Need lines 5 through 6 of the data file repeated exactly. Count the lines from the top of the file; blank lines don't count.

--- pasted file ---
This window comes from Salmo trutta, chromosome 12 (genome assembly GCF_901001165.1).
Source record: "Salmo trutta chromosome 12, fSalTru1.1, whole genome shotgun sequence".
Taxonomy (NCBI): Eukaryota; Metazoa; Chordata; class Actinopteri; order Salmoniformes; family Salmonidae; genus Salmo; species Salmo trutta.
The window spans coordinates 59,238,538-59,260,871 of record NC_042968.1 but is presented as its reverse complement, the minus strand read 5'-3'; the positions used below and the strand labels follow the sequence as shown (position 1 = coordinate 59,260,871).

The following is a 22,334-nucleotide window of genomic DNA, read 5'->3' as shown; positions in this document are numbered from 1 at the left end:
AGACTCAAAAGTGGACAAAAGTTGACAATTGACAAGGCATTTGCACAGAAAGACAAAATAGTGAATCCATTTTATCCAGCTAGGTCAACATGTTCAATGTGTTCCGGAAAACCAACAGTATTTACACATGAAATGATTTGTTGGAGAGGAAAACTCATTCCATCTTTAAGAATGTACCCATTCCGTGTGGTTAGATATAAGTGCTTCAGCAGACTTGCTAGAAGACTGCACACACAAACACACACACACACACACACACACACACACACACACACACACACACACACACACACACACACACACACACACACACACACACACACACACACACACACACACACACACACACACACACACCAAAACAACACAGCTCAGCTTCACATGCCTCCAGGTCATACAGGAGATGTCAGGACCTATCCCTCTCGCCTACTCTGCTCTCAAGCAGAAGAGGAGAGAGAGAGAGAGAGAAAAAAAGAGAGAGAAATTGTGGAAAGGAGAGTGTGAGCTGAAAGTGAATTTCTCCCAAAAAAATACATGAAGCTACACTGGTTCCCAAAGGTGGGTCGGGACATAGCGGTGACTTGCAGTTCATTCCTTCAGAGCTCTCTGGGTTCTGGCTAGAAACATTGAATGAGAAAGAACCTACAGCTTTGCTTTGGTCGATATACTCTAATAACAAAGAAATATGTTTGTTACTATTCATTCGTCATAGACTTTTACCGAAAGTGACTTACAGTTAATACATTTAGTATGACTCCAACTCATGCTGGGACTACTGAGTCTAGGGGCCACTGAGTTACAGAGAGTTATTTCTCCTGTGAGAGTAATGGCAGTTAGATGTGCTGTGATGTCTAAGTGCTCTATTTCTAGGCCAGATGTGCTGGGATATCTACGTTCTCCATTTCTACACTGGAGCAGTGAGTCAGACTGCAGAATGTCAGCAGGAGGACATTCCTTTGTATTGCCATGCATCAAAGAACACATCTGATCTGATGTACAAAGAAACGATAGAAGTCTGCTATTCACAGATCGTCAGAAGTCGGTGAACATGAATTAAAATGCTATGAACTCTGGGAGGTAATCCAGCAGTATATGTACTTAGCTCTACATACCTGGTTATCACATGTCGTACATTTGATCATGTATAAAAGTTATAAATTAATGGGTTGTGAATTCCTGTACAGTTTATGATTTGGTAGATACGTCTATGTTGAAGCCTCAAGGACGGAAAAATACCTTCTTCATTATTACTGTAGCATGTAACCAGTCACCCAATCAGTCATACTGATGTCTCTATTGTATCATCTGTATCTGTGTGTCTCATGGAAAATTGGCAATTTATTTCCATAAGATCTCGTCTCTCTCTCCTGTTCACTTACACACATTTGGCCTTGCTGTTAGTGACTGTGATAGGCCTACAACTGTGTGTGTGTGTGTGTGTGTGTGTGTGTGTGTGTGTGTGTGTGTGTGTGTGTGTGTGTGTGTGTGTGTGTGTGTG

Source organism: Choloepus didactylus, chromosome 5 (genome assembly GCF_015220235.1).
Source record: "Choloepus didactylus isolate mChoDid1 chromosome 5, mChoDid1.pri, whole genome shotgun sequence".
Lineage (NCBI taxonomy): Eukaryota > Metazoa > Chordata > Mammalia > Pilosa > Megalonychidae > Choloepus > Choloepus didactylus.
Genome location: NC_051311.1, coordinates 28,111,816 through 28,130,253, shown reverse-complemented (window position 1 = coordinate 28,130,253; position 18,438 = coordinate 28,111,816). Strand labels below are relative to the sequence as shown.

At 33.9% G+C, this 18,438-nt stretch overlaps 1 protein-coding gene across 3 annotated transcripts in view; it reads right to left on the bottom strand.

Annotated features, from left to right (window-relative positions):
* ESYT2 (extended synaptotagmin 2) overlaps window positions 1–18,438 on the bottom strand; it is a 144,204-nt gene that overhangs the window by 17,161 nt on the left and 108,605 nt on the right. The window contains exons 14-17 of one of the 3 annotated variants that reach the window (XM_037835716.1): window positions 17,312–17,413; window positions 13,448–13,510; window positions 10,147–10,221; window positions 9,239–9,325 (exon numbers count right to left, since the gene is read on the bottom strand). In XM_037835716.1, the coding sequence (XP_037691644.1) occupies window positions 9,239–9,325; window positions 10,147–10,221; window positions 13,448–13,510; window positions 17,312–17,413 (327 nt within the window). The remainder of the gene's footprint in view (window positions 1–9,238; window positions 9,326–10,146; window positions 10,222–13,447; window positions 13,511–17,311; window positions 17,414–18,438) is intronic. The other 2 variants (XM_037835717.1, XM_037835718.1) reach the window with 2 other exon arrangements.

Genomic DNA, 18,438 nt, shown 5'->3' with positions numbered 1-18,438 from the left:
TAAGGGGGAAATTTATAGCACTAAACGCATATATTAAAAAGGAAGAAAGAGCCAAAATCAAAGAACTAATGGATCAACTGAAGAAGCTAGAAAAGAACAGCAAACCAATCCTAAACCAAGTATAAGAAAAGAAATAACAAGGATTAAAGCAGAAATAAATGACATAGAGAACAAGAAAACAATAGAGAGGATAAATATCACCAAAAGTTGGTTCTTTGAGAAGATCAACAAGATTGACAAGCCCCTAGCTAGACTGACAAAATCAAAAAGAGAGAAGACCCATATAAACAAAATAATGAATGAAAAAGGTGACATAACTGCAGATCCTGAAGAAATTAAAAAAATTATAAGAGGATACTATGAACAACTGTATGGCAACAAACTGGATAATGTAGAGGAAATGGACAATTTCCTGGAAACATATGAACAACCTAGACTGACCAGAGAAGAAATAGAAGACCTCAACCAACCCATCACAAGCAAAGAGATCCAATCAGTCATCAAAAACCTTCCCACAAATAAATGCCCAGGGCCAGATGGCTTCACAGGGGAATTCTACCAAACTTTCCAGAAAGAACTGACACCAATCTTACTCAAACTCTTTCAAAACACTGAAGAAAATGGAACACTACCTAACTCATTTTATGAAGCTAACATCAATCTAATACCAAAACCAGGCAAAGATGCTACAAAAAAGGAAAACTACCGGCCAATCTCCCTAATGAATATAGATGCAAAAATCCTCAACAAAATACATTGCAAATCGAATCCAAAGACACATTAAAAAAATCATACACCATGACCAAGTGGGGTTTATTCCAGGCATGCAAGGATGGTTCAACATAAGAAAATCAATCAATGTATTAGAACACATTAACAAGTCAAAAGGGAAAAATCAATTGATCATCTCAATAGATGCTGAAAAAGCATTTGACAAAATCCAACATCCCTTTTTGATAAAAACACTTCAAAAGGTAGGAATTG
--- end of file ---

The following is a 22,334-nucleotide window of genomic DNA, read 5'->3' as shown; positions in this document are numbered from 1 at the left end:
AGACTCAAAAGTGGACAAAAGTTGACAATTGACAAGGCATTTGCACAGAAAGACAAAATAGTGAATCCATTTTATCCAGCTAGGTCAACATGTTCAATGTGTTCCGGAAAACCAACAGTATTTACACATGAAATGATTTGTTGGAGAGGAAAACTCATTCCATCTTTAAGAATGTACCCATTCCGTGTGGTTAGATATAAGTGCTTCAGCAGACTTGCTAGAAGACTGCACACACAAACACACACACACACACACACACACACACACACACACACACACACACACACACACACACACACACACACACACACACACACACACACACACACACACACACACACACACACACACACACACCAAAACAACACAGCTCAGCTTCACATGCCTCCAGGTCATACAGGAGATGTCAGGACCTATCCCTCTCGCCTACTCTGCTCTCAAGCAGAAGAGGAGAGAGAGAGAGAGAGAAAAAAAGAGAGAGAAATTGTGGAAAGGAGAGTGTGAGCTGAAAGTGAATTTCTCCCAAAAAAATACATGAAGCTACACTGGTTCCCAAAGGTGGGTCGGGACATAGCGGTGACTTGCAGTTCATTCCTTCAGAGCTCTCTGGGTTCTGGCTAGAAACATTGAATGAGAAAGAACCTACAGCTTTGCTTTGGTCGATATACTCTAATAACAAAGAAATATGTTTGTTACTATTCATTCGTCATAGACTTTTACCGAAAGTGACTTACAGTTAATACATTTAGTATGACTCCAACTCATGCTGGGACTACTGAGTCTAGGGGCCACTGAGTTACAGAGAGTTATTTCTCCTGTGAGAGTAATGGCAGTTAGATGTGCTGTGATGTCTAAGTGCTCTATTTCTAGGCCAGATGTGCTGGGATATCTACGTTCTCCATTTCTACACTGGAGCAGTGAGTCAGACTGCAGAATGTCAGCAGGAGGACATTCCTTTGTATTGCCATGCATCAAAGAACACATCTGATCTGATGTACAAAGAAACGATAGAAGTCTGCTATTCACAGATCGTCAGAAGTCGGTGAACATGAATTAAAATGCTATGAACTCTGGGAGGTAATCCAGCAGTATATGTACTTAGCTCTACATACCTGGTTATCACATGTCGTACATTTGATCATGTATAAAAGTTATAAATTAATGGGTTGTGAATTCCTGTACAGTTTATGATTTGGTAGATACGTCTATGTTGAAGCCTCAAGGACGGAAAAATACCTTCTTCATTATTACTGTAGCATGTAACCAGTCACCCAATCAGTCATACTGATGTCTCTATTGTATCATCTGTATCTGTGTGTCTCATGGAAAATTGGCAATTTATTTCCATAAGATCTCGTCTCTCTCTCCTGTTCACTTACACACATTTGGCCTTGCTGTTAGTGACTGTGATAGGCCTACAACTGTGTGTGTGTGTGTGTGTGTGTGTGTGTGTGTGTGTGTGTGTGTGTGTGTGTGTGTGTGTGTGTGTGTGTGTGTG